So yes, partnerships are important. We're in a hybrid world.

Does Commvault have relationships with the professional services automation companies like Kaseya, ConnectWise, and Datto to reach out to the MSP community?

No [But] Commvault has plans to integrated with several service providers like ServiceNow.

There's a lot of talk about machine learning and artificial intelligence. Commvault is talking about autonomous, self-driving backups. How did that get started?

We started this a year ago with customers, understanding how they use a plan to get an outcome. 'Plan' is the word we use, where you define what outcome you want. A plan auto-configs, does all that work automatically, depending on what the storage needs are, what the compute needs are, what the bandwidth is. We do all that work.

Clearly, there are a lot of customers that want it, that are beginning to use it. We came up the curve really fast on this. Part of it's tied to our architecture, and part of it's because we've been working on these ideas of machine learning and artificial intelligence. We've been at this, if I said five years I'd probably be right.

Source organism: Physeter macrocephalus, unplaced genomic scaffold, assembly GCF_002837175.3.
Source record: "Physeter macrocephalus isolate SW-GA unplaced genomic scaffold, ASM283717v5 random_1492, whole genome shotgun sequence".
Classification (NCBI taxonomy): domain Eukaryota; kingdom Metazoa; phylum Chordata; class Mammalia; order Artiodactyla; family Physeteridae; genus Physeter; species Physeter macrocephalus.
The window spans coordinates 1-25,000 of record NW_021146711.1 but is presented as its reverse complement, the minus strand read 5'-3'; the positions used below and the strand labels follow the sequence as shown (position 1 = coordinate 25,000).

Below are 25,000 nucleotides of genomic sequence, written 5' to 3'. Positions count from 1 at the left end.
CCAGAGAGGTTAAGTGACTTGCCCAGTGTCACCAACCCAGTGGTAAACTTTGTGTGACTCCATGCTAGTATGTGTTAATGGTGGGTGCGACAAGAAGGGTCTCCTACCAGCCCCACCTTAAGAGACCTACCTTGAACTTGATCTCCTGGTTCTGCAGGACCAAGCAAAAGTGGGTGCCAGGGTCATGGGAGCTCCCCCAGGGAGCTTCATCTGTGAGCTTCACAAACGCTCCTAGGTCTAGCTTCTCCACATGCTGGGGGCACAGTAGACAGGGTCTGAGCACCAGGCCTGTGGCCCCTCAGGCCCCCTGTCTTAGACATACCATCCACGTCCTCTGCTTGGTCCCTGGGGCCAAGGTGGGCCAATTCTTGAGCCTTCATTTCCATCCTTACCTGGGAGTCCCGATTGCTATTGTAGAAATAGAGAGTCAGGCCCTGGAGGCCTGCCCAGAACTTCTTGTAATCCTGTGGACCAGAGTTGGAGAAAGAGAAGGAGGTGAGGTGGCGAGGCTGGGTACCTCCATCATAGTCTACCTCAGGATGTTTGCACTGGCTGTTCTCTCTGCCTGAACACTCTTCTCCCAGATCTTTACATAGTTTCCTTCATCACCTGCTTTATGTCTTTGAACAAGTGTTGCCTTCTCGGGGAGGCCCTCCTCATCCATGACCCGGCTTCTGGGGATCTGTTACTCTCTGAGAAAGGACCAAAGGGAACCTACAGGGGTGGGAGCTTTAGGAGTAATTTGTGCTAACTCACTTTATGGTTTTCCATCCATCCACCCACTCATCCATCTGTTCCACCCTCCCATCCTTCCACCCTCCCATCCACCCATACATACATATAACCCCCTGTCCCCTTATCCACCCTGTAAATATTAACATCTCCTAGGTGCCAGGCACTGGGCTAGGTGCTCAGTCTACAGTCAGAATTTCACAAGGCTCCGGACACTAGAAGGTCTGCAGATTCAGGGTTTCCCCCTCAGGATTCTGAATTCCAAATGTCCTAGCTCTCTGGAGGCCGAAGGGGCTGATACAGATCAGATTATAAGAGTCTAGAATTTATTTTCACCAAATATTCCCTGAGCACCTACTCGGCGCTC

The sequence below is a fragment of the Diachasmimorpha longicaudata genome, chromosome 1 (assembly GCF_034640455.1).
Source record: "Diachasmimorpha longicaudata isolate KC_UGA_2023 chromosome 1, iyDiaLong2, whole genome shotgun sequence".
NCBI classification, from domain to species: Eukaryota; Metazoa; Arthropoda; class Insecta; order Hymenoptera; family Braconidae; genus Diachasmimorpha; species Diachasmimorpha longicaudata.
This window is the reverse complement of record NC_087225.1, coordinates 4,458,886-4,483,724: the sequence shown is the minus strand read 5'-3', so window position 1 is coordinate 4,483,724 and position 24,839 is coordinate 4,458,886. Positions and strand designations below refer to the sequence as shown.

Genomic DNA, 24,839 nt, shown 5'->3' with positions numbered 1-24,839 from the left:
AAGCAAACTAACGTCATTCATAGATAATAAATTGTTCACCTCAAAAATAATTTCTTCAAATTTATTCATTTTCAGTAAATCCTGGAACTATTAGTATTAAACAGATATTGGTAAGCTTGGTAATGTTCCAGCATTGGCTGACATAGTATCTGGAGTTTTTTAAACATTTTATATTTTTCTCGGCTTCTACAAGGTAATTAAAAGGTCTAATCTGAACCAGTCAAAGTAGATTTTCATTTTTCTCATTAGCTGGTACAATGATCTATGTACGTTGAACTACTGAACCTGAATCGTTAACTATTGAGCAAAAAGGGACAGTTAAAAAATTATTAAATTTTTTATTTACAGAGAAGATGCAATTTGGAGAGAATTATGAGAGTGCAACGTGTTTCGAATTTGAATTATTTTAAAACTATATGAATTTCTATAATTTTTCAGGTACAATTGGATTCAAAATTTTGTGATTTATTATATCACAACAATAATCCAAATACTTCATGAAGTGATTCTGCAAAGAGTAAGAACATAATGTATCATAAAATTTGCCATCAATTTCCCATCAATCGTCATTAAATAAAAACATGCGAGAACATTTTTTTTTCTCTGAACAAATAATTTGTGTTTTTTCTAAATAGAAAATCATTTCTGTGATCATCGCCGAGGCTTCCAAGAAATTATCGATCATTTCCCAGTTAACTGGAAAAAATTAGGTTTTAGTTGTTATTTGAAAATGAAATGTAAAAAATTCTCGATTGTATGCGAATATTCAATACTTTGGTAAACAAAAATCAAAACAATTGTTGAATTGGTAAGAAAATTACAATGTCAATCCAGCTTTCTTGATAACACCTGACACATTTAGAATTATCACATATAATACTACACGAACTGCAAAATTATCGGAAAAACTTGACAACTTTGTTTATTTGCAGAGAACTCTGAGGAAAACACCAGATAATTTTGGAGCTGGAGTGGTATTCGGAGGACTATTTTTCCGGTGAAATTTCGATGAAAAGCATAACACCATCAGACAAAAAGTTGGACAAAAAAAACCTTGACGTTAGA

But Commvault has been doing this for more than a year, right?

We've been using it internally for quite a while with no issues that I'm aware of. A lot of our automation was tied to how we wrote our own code. We automated all our code and dev-test. That was started, I'd bet, 15 years ago. All that automation and cloud and orchestration, that all came about internally. Our test bed is really, I don't know, maybe somebody else in the world is more sophisticated that we are, but there won't be many. We've been at this for a long time.